Tag Archives: Fiction

A glornififoov asks about planetary extinction.

“It’s called the Mars Rule.”

“Mars?”

“Yes, Mars. After the planet. Earthlings. Earth is a planet orbiting Sol A2234-332N. Dead planet now but that is where Earthlings are from. Mars is next to Earth.”

“A moon?”

“No, a planet, next orbit over. Can’t remember if it is closer or farther from its Sol. Anyway, doesn’t matter. Earthlings visited Mars and after about 20 years of poking around discovered that full blown life had evolved there and gone extinct. Aeons earlier.”

“So the Mars Rule is planetary extinction? It thought that was called the Koch Effect.”

“Ha. Funny you should say that, because Koch Syndrome, not ‘effect,’ you had that wrong. Koch syndrome was also named by Earthlings. And it is related.”

“Ah, right, I remember that now. Koch Effect.”

“Right. But the Mars Rule is different. Mars is smaller than Earth. According to the Mars Rule the total time frame from the origin of a planet to the appearance of life to the eventual extinction of life and the destruction of a life supporting planetary surface is faster on small planets than on large planets.”

“Really? Didn’t Sydour 7 snuff out before Skydour 9, and it’s bigger?”

“Right, it did. But this a rule, not a law. Lots of exceptions. But it tends to work all else being equal, which as you know, is not all the time.”

“Let me think. Smaller planet cools first, then has smaller surface area, so chemical evolution is faster.”

“A little, but only a little. It’s more the biochemical evolution. Right about the cooling, though. Turns out, most lifestarts kill each other off. It’s counterintuitive. More lifestarts — more primordial puddles if you will — you would think that would hasten the development of life, but most of the time some of the life forms ruin the biochemistry for the others, and eventually themselves.”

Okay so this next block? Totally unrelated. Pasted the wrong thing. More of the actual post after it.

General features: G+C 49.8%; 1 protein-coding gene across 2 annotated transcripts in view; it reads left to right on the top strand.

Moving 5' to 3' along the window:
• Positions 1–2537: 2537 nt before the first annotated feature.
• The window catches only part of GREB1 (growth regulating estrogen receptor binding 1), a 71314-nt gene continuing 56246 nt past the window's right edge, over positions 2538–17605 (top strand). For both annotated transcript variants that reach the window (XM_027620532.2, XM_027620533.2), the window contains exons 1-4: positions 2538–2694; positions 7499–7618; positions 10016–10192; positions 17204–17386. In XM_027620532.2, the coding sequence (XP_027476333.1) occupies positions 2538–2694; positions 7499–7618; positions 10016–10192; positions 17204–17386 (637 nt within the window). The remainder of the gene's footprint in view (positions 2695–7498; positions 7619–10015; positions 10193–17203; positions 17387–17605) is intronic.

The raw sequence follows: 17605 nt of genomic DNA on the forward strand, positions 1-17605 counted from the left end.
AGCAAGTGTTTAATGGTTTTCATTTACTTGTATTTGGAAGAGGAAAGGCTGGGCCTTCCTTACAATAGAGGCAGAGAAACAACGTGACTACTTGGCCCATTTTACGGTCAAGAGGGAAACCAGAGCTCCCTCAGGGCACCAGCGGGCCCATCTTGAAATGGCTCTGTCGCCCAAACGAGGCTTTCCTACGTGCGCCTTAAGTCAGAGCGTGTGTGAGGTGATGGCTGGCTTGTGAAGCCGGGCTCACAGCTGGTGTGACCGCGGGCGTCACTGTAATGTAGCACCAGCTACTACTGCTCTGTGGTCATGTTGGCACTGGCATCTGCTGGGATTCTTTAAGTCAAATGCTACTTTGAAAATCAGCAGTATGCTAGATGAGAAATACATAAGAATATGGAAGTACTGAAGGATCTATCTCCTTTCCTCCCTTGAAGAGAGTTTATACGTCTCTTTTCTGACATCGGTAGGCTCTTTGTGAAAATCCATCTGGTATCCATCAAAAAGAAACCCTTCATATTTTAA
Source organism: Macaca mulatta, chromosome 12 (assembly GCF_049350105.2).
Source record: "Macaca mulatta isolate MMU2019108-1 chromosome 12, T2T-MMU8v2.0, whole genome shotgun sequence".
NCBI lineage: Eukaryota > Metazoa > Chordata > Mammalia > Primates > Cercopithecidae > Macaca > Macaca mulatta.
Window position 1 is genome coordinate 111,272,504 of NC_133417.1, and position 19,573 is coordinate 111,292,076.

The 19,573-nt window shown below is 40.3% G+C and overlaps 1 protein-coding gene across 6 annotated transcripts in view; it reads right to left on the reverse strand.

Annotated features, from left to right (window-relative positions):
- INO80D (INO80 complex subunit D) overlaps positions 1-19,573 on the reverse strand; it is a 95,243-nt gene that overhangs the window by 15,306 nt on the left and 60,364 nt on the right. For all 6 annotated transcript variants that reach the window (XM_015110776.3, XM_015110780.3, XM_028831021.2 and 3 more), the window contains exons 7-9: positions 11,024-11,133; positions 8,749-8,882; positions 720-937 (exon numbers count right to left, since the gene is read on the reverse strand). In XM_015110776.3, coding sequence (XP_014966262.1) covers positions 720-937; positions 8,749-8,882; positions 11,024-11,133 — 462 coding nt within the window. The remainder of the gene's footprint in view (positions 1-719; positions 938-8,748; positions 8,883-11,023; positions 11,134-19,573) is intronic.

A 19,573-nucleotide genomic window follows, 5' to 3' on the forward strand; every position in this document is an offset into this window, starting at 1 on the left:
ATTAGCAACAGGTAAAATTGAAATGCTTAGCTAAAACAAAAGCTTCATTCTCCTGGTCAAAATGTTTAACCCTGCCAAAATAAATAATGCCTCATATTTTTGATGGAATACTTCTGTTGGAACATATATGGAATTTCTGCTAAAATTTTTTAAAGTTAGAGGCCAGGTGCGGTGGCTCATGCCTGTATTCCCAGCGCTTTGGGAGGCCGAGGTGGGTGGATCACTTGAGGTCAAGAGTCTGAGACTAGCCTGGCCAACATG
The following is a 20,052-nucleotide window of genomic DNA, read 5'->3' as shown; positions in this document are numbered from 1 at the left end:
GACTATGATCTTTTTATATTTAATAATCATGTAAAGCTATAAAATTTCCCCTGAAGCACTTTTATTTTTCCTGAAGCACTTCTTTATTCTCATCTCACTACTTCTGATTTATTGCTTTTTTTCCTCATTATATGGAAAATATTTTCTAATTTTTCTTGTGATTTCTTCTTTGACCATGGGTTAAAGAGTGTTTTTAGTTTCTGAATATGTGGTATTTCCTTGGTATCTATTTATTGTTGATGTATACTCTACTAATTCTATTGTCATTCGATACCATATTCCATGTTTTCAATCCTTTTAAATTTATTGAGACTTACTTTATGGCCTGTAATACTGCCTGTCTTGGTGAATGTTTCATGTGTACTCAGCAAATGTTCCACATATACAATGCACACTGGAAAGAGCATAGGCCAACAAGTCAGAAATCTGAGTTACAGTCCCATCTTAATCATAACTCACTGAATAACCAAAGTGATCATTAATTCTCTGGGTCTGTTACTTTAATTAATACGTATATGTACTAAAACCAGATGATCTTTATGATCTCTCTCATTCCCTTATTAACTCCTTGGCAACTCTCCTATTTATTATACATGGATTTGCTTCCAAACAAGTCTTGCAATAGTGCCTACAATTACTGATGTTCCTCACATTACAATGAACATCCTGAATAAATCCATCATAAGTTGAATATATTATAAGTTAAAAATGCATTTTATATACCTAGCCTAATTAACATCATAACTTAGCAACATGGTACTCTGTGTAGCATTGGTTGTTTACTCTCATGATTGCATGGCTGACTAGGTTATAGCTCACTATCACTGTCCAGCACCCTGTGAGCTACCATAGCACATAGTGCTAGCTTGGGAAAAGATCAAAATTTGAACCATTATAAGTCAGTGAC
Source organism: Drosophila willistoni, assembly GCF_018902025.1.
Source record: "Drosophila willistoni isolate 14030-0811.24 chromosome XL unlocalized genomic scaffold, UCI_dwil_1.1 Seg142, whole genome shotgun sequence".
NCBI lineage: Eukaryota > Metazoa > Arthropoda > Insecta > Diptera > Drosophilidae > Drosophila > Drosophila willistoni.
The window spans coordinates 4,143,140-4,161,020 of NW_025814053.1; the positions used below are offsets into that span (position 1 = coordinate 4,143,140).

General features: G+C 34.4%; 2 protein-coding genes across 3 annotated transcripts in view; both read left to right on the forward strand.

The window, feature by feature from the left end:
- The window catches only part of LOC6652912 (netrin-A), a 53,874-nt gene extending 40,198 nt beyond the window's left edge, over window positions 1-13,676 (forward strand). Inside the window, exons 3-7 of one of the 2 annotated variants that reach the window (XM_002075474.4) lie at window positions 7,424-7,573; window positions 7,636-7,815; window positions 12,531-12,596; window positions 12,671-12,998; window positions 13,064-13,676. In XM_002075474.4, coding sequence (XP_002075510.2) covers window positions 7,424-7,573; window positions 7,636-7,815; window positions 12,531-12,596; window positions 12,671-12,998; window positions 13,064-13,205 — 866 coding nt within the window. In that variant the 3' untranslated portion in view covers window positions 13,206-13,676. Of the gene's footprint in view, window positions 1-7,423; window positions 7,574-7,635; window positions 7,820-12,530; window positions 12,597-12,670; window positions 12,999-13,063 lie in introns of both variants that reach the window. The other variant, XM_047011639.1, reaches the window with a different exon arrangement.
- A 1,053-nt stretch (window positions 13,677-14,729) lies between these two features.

“Ah, right, but if there is only one primordial puddle, it gets to cycle from lifestart to extinction fast.”

“Yes, within a few klakons, a tiny fraction of the total lifespan of a planet, on a small planet like Mars.”

“Right, then the experiment starts again right away, less residual biochemical suppression.”

“Yes, that’s the start of the cycle, why a small planet — all else being equal of course — will go from no life to life, and go through the first few typical stages…”

“I remember! Colonial forms, multicellular, specialized, motile, informational, predator-prey, behavioral web, quasi-intelligent, Koch Effect.”

“Mostly right. You’re pretty smart for an Eetweeb. Informational comes after predator-prey…”

“Ah, right, mixed that up…”

And the small size only speeds up the start of the process. The middle part goes fast on any size planet once multicellular happens. Depends on extinction events.”

“Right, extinction events, that would slow it down…”

“OK, may be not so smart for an Eetweeb. Extinction events speed it up once there’s multicellular, as long as their magnitude is below the cube root of planetary mass rule. But that’s getting into esoteric details.”

“I guess that makes sense.”

“Yes. Yes it does. But then the last part of the cycle runs faster simply because the planet is smaller. Quasi intelligence builds technology webs sooner on smaller planets, and when the Koch Effect swings into play, smaller plants are simply more vulnerable. Less water, less atmosphere, less buffering.”

“Cool. I always wanted to study Solsystemology, but I didn’t have the math skills.”

“Tectonics, too Larger planets have long lived tectonic moving system. That slows down the process.”

“How does that work?”

“Another time, next time we get together for a blopwut. I’ve got to go now. Time for my exnorphilation.”

“OK, professor, thanks for your time. See you in class tomorrow.”

“Sure thing. Stop by for office hours whenever you want. Nobody ever does, always a refreshing change to whatchawhacha with a glornififoov.”

“Cheers.”

“Glopfdorp.”

The 2011 Summer Reading Recommendation List

It is Memorial Day Weekend, which can only mean one thing. It’s time for this year’s Summer Reading Recommendations List! Unlike the Summer Readings Suggestions: Science list, these books are primarily (but not entirely) fiction. Since I’ve not read very much fiction over the last year, I polled my facebook friends and assembled their advice here. You may be thinking “Who cares about Laden’s facebook friends, what do they know?” and you’d probably be right about that for a lot of topics, but not reading. These people can read! In fact, two or three of them are published authors.
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